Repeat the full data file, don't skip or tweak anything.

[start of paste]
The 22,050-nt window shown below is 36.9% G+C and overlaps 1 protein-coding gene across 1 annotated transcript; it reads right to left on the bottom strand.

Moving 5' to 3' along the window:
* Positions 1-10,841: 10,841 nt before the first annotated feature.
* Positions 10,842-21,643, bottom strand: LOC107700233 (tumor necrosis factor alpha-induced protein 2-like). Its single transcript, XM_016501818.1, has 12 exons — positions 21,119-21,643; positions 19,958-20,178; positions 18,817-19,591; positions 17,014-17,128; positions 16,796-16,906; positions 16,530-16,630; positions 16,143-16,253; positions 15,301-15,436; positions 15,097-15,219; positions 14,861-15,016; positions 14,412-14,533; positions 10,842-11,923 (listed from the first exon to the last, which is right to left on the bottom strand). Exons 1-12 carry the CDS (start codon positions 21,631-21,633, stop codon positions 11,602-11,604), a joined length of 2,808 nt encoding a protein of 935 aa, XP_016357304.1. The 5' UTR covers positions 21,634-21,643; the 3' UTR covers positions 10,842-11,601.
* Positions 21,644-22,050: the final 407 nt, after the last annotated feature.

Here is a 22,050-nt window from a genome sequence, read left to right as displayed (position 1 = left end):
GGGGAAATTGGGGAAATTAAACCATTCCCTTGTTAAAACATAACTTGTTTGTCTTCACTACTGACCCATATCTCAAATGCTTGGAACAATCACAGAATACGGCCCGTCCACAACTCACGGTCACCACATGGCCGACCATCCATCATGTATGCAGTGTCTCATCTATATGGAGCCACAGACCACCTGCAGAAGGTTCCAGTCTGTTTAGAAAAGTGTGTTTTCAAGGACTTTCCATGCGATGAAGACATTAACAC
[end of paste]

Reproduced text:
The 22,050-nt window shown below is 36.9% G+C and overlaps 1 protein-coding gene across 1 annotated transcript; it reads right to left on the bottom strand.

Moving 5' to 3' along the window:
* Positions 1-10,841: 10,841 nt before the first annotated feature.
* Positions 10,842-21,643, bottom strand: LOC107700233 (tumor necrosis factor alpha-induced protein 2-like). Its single transcript, XM_016501818.1, has 12 exons — positions 21,119-21,643; positions 19,958-20,178; positions 18,817-19,591; positions 17,014-17,128; positions 16,796-16,906; positions 16,530-16,630; positions 16,143-16,253; positions 15,301-15,436; positions 15,097-15,219; positions 14,861-15,016; positions 14,412-14,533; positions 10,842-11,923 (listed from the first exon to the last, which is right to left on the bottom strand). Exons 1-12 carry the CDS (start codon positions 21,631-21,633, stop codon positions 11,602-11,604), a joined length of 2,808 nt encoding a protein of 935 aa, XP_016357304.1. The 5' UTR covers positions 21,634-21,643; the 3' UTR covers positions 10,842-11,601.
* Positions 21,644-22,050: the final 407 nt, after the last annotated feature.

Here is a 22,050-nt window from a genome sequence, read left to right as displayed (position 1 = left end):
GGGGAAATTGGGGAAATTAAACCATTCCCTTGTTAAAACATAACTTGTTTGTCTTCACTACTGACCCATATCTCAAATGCTTGGAACAATCACAGAATACGGCCCGTCCACAACTCACGGTCACCACATGGCCGACCATCCATCATGTATGCAGTGTCTCATCTATATGGAGCCACAGACCACCTGCAGAAGGTTCCAGTCTGTTTAGAAAAGTGTGTTTTCAAGGACTTTCCATGCGATGAAGACATTAACAC